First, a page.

"The panel ultimately found significant new information that it assessed as having sufficient probative value to further pursue aerial attack or other interference as a hypothesis of the possible cause of the crash," Secretary-General Ban wrote in a letter to the General Assembly released on Monday.
Specific information about the 1961 plane crash was requested from Belgium, France, Germany, South Africa, the United States and Britain by the three-member panel, which said not all of its requests were satisfied.
The panel asked for access to all "classified material and information held by Member States and their agencies that may shed further light on this fatal event and its probable cause or causes," to uncover the “whole truth” about the tragedy.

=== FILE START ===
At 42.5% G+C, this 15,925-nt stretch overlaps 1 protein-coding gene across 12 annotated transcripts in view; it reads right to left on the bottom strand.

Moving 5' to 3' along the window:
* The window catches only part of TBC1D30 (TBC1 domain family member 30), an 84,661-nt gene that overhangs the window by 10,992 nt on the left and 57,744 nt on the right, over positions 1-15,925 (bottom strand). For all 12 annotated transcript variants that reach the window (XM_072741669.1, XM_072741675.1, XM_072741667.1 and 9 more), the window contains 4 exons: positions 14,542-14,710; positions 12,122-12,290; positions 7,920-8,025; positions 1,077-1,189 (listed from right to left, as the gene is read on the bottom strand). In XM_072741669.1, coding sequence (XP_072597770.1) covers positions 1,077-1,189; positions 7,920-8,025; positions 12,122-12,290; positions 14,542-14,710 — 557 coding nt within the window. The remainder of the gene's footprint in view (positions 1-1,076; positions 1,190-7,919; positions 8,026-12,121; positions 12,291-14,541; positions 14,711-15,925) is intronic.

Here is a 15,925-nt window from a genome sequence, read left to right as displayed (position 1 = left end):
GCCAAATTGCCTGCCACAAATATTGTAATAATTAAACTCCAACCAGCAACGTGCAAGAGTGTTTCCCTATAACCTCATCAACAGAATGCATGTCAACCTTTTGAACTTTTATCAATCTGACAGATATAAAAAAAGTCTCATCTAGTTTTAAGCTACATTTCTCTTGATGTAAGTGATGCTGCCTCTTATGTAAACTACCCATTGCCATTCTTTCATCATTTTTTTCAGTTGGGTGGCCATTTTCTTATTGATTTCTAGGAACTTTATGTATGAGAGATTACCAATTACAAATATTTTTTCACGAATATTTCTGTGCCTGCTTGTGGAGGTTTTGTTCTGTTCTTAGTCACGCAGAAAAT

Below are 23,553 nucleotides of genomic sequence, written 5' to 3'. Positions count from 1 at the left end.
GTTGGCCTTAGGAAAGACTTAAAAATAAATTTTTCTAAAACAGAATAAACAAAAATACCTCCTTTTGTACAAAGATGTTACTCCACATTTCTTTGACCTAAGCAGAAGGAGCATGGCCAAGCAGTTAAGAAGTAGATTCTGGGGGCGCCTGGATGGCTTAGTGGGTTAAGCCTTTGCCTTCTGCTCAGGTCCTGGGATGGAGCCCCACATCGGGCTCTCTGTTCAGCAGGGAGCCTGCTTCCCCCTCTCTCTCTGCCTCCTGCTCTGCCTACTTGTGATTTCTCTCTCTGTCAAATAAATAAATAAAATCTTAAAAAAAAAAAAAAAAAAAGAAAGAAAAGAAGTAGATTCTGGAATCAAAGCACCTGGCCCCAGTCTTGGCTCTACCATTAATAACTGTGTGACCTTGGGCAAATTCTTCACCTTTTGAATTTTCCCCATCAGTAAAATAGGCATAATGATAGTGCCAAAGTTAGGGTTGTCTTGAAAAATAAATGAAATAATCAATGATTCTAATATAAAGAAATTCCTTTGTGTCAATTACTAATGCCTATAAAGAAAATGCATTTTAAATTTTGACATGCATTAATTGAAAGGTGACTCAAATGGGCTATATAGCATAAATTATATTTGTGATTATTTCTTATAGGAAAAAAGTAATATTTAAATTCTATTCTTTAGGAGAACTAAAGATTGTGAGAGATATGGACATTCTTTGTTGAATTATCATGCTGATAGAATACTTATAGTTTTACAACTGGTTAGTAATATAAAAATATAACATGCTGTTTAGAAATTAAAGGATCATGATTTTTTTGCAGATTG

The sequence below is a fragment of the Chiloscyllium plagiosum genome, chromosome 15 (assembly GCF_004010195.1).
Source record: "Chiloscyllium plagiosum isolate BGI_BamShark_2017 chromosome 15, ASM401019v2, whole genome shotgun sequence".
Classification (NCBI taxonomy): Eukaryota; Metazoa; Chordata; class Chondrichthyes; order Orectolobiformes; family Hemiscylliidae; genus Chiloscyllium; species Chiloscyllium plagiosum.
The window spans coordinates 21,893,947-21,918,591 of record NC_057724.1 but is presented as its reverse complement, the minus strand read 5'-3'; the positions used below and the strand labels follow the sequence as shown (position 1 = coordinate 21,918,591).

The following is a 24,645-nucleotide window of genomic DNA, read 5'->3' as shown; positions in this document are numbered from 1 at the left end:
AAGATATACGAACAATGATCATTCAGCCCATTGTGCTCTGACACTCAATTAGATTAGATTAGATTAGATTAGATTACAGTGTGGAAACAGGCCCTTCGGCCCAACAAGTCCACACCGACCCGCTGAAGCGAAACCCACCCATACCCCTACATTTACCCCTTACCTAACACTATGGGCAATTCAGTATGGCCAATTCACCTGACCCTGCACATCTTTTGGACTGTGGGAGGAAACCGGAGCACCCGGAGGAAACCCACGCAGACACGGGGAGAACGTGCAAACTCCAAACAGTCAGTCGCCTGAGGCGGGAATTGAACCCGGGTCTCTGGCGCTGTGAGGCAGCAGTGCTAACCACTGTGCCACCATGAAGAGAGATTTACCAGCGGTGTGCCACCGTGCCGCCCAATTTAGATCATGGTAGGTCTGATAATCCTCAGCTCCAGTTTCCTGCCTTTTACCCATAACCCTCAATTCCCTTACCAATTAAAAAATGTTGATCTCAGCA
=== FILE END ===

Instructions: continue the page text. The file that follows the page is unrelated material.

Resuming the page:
The fresh information included eyewitness testimony, some of which claimed there were two planes in the sky, or that Hammarskjold’s aircraft was on fire before it hit the ground.
Addressing a theory about crew fatigue, the panel said that it “does not, in and of itself, explain the cause of the crash or the extent, if at all, to which fatigue was a contributing factor to the crash.”
Ban called on officials of all involved states to “disclose, declassify or allow privileged access to the secretary general to information they may have.”